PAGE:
• Therefore, to be successful as a project manager you need to business- and tech savvy.

  • So that does a Project Manager? Let's talk about the role and responsibilities

  • of a project manager. In a nutshell, a project manager is responsible

  • planning, executing and closing a project. He is responsible for accomplishing the

  • agreed project goals with the agreed time, budget and scope.

  • Key activities of project manager include * defining clear and attainable project objectives,

  • documenting a project charter that include the issues to resolved, project goals, scope,

  • team, timeline, KPIs

  • Project managers have to manage the triple constraint for projects, which is cost, time,

  • and scope. They also the primary point of contact for project issues and risks.

  • People frequently askWhat does it take to be successful as a project manager?”

  • #1: You must be a great communicator It is said that more than 50% of a project

  • manager’s time is spent in some aspect of communication. This includes

  • meetings, status reporting, e­mails, phone calls, coordinating, talking to people, and

  • completing documentation. Some studies have shown that verbal and

  • written communication takes up 80% of the job.

  • If you are not an effective communicator (and you don’t care to be), don’t go down

  • this path.

  • #2: You must be a team player and work well with people

  • If you prefer to stay in your office and focus on your own work, you probably don’t

  • have the collaborative ability to be a good project manager.

  • Project managers need to spend a lot of time with clients, stakeholders, and team

  • members.

  • #3: You have to balance being detail-oriented and never lose sight of strategic goals of

  • the business and the big picture that may include corporate politics.

  • You have to be detailed oriented when reviewing scheduled , requirements or issues and think

  • big picture in terms of strategic business objectives, customer requirements and office

  • politics.

  • #4: You like to manage people You don’t have much of a project if youre

  • the only resource. If you want to be a good project manager,

  • you need to be able to manage people. You will not have 100% responsibility for

  • people, but you will need to show leadership, hold them accountable, manage conflict, etc..

  • #5: You like to follow processes No one wants to be a slave of processes.

  • But you need good processes to be effective as your projects.

  • #6: You like to document things Many aspects of project management require

  • some documentation, including status reporting, communication plans, scope changes, and Project

  • Charters.

  • #7: You like to plan When a client gives you a project, what

  • is your first inclination? If your first thought is to get a team together

  • to start executing the work, you probably don’t have a project management mindset.

  • #8: You don't like to be an order taker If you think your job is to take orders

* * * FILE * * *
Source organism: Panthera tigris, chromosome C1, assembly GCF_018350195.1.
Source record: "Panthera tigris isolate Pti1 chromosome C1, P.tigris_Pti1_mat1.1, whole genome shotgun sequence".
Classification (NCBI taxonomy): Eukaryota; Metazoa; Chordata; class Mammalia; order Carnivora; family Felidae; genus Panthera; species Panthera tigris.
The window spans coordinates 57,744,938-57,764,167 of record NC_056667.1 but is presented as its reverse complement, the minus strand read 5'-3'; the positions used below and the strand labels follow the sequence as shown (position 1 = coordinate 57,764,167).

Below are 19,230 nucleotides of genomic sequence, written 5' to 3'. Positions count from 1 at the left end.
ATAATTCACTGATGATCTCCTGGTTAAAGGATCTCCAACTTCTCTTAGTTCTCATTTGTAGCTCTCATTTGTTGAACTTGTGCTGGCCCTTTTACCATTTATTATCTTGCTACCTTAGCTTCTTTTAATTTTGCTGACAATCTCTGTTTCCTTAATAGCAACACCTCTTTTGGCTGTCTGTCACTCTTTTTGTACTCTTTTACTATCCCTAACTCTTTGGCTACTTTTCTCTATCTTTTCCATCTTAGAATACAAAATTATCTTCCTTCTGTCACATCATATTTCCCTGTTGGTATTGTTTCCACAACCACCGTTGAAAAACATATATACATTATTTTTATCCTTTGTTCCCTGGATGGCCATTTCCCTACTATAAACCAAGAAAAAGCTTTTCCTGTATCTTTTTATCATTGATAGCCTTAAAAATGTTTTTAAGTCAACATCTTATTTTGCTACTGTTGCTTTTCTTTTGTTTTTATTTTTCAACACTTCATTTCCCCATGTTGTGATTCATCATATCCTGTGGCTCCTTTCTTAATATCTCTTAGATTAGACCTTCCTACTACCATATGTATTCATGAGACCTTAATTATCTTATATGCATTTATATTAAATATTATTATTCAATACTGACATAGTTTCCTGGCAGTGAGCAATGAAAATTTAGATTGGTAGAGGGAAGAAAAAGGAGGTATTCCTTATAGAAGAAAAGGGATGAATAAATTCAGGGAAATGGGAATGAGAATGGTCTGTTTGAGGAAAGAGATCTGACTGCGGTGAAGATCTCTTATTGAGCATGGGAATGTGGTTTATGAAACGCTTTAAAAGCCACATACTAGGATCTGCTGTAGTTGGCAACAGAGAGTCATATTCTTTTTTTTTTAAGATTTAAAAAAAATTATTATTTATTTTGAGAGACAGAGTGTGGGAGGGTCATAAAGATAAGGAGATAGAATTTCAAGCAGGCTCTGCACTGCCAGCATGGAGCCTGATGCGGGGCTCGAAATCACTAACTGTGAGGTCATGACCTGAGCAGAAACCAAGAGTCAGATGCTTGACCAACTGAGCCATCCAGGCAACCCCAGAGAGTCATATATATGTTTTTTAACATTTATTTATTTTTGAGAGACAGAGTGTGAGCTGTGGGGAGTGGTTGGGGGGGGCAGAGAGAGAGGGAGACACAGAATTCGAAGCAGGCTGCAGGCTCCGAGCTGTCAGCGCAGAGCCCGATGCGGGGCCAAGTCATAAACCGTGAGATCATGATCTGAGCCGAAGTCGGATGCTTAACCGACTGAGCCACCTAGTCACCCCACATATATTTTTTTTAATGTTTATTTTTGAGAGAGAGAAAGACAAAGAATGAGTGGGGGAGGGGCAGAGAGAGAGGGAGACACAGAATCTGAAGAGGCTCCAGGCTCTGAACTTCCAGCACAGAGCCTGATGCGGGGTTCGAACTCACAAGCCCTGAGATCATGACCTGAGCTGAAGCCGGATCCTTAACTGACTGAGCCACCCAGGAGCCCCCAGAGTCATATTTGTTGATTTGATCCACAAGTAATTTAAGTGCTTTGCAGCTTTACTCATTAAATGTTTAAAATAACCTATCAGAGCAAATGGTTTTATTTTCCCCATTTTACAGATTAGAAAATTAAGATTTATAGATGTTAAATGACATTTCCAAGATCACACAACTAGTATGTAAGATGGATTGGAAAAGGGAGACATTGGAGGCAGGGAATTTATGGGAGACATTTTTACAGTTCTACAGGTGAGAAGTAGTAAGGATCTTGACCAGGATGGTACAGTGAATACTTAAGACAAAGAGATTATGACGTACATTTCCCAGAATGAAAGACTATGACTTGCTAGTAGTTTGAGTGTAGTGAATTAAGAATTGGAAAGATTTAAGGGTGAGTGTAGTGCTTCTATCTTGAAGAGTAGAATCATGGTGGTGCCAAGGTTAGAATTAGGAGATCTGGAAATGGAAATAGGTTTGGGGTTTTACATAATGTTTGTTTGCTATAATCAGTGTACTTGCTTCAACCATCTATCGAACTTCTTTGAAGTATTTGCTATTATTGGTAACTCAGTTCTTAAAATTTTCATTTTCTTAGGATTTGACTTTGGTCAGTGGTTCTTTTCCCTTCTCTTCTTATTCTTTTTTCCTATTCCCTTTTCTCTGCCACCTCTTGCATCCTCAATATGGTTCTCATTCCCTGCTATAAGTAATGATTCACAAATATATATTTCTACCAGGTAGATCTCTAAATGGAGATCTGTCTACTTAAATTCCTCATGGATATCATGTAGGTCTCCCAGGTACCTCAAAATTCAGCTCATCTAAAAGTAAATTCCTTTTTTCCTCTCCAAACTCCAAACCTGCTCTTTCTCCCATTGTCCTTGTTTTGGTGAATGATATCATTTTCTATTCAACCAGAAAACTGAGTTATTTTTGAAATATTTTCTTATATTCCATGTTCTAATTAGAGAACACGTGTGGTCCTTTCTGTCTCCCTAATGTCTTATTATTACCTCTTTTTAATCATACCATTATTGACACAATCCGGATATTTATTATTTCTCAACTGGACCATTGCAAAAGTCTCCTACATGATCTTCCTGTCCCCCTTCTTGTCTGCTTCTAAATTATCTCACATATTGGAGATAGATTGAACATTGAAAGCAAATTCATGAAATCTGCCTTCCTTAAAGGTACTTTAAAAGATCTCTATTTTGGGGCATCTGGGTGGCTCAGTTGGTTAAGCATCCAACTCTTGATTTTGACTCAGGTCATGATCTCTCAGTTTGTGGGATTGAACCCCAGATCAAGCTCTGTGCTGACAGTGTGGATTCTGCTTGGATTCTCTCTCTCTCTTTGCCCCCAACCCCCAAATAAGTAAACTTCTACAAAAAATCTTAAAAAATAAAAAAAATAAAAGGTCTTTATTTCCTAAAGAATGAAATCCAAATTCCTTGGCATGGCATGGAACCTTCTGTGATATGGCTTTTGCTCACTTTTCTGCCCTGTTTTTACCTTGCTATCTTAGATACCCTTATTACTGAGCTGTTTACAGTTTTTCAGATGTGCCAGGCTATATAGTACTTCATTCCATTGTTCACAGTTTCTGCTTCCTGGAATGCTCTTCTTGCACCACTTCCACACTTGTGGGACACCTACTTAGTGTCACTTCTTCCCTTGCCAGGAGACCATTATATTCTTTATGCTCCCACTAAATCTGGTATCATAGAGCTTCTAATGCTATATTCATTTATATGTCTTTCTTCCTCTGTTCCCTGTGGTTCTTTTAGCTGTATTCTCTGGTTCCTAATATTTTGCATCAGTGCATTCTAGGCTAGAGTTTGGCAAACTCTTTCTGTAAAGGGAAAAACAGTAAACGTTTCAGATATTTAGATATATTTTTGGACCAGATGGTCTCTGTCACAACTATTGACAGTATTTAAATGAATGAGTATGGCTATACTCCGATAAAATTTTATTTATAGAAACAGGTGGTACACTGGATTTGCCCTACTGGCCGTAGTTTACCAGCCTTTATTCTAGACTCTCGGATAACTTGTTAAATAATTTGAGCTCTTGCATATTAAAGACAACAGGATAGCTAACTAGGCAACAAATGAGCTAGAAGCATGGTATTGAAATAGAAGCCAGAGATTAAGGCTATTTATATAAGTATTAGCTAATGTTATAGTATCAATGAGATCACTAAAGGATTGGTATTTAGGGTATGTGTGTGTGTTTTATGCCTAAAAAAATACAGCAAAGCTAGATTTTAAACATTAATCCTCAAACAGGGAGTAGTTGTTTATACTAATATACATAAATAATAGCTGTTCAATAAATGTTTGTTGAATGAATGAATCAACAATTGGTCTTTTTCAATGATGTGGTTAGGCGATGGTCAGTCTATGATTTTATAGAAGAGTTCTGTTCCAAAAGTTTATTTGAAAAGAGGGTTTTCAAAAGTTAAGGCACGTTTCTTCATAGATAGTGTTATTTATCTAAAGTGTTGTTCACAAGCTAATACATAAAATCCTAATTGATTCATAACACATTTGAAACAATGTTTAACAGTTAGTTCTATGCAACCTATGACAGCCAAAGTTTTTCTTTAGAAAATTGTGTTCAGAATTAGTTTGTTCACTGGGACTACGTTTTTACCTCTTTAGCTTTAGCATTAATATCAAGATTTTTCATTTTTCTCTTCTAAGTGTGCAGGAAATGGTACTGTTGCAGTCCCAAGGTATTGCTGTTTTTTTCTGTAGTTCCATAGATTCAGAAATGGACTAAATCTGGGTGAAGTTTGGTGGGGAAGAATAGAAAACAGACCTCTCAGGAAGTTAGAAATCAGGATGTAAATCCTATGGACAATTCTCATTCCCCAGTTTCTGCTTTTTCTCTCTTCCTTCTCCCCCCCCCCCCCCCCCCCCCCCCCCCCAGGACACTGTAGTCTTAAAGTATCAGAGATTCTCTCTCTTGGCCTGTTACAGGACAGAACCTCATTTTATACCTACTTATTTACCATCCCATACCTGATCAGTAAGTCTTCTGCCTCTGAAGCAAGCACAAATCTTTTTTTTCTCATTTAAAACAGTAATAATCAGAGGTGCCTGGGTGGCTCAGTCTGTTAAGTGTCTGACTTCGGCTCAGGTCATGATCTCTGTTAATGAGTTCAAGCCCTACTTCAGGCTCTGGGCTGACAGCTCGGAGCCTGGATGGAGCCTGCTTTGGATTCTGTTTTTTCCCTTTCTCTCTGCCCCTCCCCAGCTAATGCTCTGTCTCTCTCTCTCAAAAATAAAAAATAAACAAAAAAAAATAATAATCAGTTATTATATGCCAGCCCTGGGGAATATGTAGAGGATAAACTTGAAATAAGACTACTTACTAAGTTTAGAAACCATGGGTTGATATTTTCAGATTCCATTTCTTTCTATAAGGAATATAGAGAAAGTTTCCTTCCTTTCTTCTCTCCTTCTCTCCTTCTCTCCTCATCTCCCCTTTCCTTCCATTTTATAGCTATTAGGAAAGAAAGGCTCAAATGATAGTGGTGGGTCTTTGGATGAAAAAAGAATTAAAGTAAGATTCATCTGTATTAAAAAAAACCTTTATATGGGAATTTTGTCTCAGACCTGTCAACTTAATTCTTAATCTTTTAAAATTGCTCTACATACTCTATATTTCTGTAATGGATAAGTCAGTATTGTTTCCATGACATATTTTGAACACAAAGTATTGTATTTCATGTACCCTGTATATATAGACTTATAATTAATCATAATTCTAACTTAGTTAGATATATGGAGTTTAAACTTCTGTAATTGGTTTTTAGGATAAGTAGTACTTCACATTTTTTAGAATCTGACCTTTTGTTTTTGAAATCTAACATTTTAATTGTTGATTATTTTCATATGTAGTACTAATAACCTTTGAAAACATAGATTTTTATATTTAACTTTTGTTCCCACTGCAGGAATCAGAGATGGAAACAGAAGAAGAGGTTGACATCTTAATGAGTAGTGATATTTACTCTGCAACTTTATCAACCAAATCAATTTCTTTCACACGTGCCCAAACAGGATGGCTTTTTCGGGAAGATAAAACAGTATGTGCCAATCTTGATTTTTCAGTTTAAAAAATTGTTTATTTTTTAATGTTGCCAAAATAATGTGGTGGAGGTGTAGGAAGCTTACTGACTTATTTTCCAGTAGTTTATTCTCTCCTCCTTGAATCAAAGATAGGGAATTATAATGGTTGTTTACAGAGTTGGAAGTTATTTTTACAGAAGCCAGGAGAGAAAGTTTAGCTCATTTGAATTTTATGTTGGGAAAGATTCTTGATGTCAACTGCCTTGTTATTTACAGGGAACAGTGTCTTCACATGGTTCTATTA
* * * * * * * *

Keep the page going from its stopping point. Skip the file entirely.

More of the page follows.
• from the customer and execute them, you may not be a good project manager.

  • Project managers need to provide value on a project, including pushing back when the

  • client is asking for things that are not right. If the client raises a request that is out

  • of scope, you also need to invoke the scope change management process.

  • #9: You are organized People who have poor personal organization

  • skills and techniques usually do not make good project managers.

  • If youre going to manage multiple people over a period of time, you need to be well

  • organized to make sure that everyone is doing what he or she needs to do as efficiently

  • as possible.

  • #10: You feel that project management is value-adding and not administrativeoverhead

  • No one can feel good about their job if they think the work they perform is not value­

  • added. Good project managers understand the value of their work, and they understand their

  • work will result in a project coming in on time and on budget with a good experience

  • for the client and the project team. If you think the work associated with project management

  • is overhead and non value ­added, youre probably not the right person to be a project

  • manager yourself.

  • Conclusion Let’s review what we covered.

  • A project temporary group activity designed to produce a unique product, service or goal.

  • Project management is different from Operations Management and from Product Management

  • Project management evolved in the 1950s as a combination of business administration

  • and engineering Project managers have to manage the triple

  • constraint for projects, which is cost, time, and scope. They also the primary point of

  • contact for project issues and risks. To be successful as a project manager you

  • need to business- and tech savvy. To be successful project manager you also

  • have to be a great communicator, a team player and balance attention to technical details

  • as well big picture thinking which includes knowledge of business strategy and organizational

  • politics.

Let me start off with a story. Three men: a project manager, a software engineer,

Subtitles and vocabulary

Click the word to look it up Click the word to find further inforamtion about it

B1 project project management project manager management manager scope

Project Management Tutorial: Introduction to Project Management

  • 198 34
    BearBear San posted on 2016/08/03
Video vocabulary